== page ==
SBIR Phase I: High Throughput Flowcell for Biosensor Platforms

Award Information
National Science Foundation
Award Year:
Phase I
Agency Tracking Number:
Solicitation Year:
Solicitation Topic Code:
Solicitation Number:
Small Business Information
Wasatch Microfluidics
4909 Brown Villa Cove, Salt Lake City, UT, 84123
Hubzone Owned:
Minority Owned:
Woman Owned:
Principal Investigator:
Bruce Gale
(801) 792-7074
Business Contact:
Bruce Gale
(801) 792-7074
Research Institution:
This Small Business Innovation Research Phase I project will develop and demonstrate a high throughput flow cell array for use with a variety of label-free biosensing platforms, but primarily SPR systems. Flow cell technology is currently the limiting factor in the development of high throughput label-free sensing technologies. Modification of Wasatch Microfluidics Continuous Flow MicrospotterTM into a highly parallel flow cell should begin to eliminate this bottleneck and provide a template for even more highly parallel systems. The research performed in this project will specifically help us understand the differences between different pumping technologies and their ability to be integrated with the flow cell. Preliminary work suggests that a flow cell array can convert mediocre SPR imaging instruments into highly-competitive protein analysis instruments comparable to state-of-the-art SPR instruments with meager throughput. We will also develop an understanding of how the flow cell technology will impact the sensing capabilities of a surface plasmon resonance (SPR) instrument, and an optimized baseline protocol will be developed. The end result will be a 48 channel flow cell, which will be scalable to much higher throughputs (192, 1536). This flow cell will be generic such that it will be easily integrated with a variety of label-free sensing technologies. The end result of this research and development effort will be a flow cell array with more than double the capacity of the best current systems and will lay the ground work for much higher density systems. The broader impacts of this technology include the commercial opportunities of the microfluidic flow cell array (MFCA). The MFCA will be developed for integration with the biosensing platforms of a number of other companies. Specifically we will target labelfree technologies used to measure kinetic and affinity constants for binding of molecules to one another. This is currently a $100M/year market. From our discussions with pharmaceutical companies, higher throughput label-free systems will lead much larger implementation of these technologies and a significant commercial potential, including a significantly larger market. Even the most basic implementation of our flow cell will have a substantial impact. Currently, it takes the flagship Biacore instrument 28 hrs to process 384 samples. These same 384 samples would only take 1 hr with our new flowcell. These same instruments will then lead to substantially faster and more effective drug discovery processes, and eventually better health for the US population.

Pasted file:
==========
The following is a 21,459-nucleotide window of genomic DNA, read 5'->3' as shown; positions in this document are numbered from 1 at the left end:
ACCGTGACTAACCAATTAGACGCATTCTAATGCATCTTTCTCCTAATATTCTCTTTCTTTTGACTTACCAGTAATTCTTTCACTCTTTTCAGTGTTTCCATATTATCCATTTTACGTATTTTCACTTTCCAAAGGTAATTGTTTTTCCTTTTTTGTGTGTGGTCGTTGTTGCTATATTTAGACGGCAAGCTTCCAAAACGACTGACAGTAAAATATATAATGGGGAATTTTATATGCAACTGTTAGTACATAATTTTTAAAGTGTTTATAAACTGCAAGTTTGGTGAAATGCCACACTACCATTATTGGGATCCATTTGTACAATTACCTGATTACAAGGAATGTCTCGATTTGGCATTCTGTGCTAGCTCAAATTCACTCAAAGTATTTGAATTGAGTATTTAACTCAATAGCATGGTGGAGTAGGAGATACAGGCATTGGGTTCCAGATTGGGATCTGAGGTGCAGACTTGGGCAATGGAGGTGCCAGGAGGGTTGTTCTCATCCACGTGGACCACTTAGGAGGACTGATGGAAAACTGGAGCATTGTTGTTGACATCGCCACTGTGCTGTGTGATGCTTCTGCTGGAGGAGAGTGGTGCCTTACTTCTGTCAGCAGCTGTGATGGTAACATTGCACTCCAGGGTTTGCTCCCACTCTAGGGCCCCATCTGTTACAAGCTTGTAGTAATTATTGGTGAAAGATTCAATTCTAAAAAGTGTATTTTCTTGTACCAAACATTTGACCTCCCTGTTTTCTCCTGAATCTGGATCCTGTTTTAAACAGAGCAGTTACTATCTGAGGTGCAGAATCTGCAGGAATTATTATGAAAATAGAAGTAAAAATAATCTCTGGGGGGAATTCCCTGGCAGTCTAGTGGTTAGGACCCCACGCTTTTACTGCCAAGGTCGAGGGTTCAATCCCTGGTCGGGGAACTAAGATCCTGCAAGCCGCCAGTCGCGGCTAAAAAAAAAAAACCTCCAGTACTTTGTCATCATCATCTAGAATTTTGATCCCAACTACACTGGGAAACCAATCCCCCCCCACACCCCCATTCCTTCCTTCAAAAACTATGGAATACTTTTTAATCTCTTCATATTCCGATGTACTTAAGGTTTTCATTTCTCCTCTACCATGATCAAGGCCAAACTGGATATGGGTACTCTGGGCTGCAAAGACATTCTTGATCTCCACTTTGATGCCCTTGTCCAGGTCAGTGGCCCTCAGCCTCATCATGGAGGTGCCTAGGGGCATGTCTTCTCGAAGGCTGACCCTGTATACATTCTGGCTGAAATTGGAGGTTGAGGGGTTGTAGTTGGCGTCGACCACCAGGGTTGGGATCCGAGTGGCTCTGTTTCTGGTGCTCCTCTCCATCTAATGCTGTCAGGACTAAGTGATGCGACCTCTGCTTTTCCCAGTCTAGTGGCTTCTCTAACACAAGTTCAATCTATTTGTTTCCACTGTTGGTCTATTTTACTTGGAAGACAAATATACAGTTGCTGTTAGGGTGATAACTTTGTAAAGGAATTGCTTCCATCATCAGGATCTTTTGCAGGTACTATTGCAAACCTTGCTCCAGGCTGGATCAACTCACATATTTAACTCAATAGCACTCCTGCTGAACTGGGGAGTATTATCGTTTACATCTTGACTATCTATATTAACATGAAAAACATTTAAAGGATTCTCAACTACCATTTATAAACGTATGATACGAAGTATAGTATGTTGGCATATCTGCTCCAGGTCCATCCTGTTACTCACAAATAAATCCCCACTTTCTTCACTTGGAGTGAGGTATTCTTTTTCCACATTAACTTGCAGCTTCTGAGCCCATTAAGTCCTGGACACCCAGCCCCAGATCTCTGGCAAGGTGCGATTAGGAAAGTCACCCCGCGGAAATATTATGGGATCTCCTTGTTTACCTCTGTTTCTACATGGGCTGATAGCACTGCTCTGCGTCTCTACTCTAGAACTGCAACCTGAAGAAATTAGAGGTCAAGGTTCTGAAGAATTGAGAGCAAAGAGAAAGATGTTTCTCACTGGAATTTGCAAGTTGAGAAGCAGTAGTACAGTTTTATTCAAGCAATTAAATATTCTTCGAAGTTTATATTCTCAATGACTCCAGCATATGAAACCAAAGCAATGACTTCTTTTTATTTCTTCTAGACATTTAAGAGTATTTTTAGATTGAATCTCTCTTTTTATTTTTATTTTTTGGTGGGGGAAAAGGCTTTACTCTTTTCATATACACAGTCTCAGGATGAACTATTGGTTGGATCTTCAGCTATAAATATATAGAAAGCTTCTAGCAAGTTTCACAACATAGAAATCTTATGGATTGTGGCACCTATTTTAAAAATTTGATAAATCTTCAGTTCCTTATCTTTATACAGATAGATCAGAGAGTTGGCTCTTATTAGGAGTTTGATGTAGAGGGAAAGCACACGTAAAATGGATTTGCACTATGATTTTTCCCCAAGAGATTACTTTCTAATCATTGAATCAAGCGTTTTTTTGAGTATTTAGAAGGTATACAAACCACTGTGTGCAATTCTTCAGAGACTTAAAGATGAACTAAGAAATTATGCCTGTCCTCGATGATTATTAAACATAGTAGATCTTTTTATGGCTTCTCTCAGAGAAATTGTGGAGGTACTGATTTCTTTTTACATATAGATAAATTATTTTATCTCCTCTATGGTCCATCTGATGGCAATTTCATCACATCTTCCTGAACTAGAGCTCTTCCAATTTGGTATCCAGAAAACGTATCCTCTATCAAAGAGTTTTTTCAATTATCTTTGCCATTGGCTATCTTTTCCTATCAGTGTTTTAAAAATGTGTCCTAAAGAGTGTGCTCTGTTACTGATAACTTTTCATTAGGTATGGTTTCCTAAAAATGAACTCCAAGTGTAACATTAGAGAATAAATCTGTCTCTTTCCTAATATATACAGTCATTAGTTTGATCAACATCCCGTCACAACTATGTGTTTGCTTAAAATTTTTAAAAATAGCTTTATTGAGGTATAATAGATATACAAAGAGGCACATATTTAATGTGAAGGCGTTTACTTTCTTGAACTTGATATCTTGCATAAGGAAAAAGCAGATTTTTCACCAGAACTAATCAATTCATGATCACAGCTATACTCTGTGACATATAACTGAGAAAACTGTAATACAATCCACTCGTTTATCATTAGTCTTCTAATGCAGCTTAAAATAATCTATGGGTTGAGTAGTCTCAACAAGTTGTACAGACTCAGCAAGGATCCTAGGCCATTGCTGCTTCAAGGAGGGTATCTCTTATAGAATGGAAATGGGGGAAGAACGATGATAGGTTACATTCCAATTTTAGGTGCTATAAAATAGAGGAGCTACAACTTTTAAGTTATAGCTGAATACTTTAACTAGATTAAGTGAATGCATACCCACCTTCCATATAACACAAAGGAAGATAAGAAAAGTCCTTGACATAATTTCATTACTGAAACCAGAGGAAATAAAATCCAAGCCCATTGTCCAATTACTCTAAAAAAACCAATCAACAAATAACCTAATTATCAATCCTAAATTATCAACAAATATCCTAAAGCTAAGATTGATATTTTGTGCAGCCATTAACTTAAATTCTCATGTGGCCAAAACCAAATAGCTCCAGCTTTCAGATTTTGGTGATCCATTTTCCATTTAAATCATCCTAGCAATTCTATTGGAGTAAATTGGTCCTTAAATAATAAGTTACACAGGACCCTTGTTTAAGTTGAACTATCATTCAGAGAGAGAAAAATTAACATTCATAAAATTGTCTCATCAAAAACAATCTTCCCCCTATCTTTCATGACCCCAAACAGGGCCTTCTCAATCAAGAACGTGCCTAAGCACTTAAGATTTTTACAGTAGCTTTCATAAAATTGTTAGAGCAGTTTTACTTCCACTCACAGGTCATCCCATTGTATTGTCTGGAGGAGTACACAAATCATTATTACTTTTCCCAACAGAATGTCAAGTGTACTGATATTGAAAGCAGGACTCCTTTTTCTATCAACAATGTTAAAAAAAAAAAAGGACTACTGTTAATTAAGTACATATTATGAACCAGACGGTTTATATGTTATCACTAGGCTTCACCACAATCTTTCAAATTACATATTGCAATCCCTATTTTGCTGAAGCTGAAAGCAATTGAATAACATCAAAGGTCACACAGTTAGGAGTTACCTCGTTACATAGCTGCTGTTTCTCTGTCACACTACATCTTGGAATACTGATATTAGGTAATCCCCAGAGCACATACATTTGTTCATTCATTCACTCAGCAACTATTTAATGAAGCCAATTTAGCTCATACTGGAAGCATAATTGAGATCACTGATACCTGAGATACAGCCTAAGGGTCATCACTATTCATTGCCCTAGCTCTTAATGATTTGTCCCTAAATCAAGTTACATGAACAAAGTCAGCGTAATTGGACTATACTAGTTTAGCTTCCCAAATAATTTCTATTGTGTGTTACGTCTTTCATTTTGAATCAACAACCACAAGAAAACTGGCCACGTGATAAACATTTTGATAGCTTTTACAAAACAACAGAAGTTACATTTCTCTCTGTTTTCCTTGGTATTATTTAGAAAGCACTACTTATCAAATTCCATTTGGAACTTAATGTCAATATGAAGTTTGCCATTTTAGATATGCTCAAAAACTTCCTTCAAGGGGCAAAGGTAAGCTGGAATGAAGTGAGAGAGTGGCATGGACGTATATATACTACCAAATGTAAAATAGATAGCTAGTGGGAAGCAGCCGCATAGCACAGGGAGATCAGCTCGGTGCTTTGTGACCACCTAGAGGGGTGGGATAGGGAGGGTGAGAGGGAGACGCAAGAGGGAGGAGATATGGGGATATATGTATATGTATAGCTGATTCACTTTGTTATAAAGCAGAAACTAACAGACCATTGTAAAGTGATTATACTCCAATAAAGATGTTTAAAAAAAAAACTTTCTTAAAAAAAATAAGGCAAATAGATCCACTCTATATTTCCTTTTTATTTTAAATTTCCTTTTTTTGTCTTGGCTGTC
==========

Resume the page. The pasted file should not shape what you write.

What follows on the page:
* information listed above is at the time of submission.

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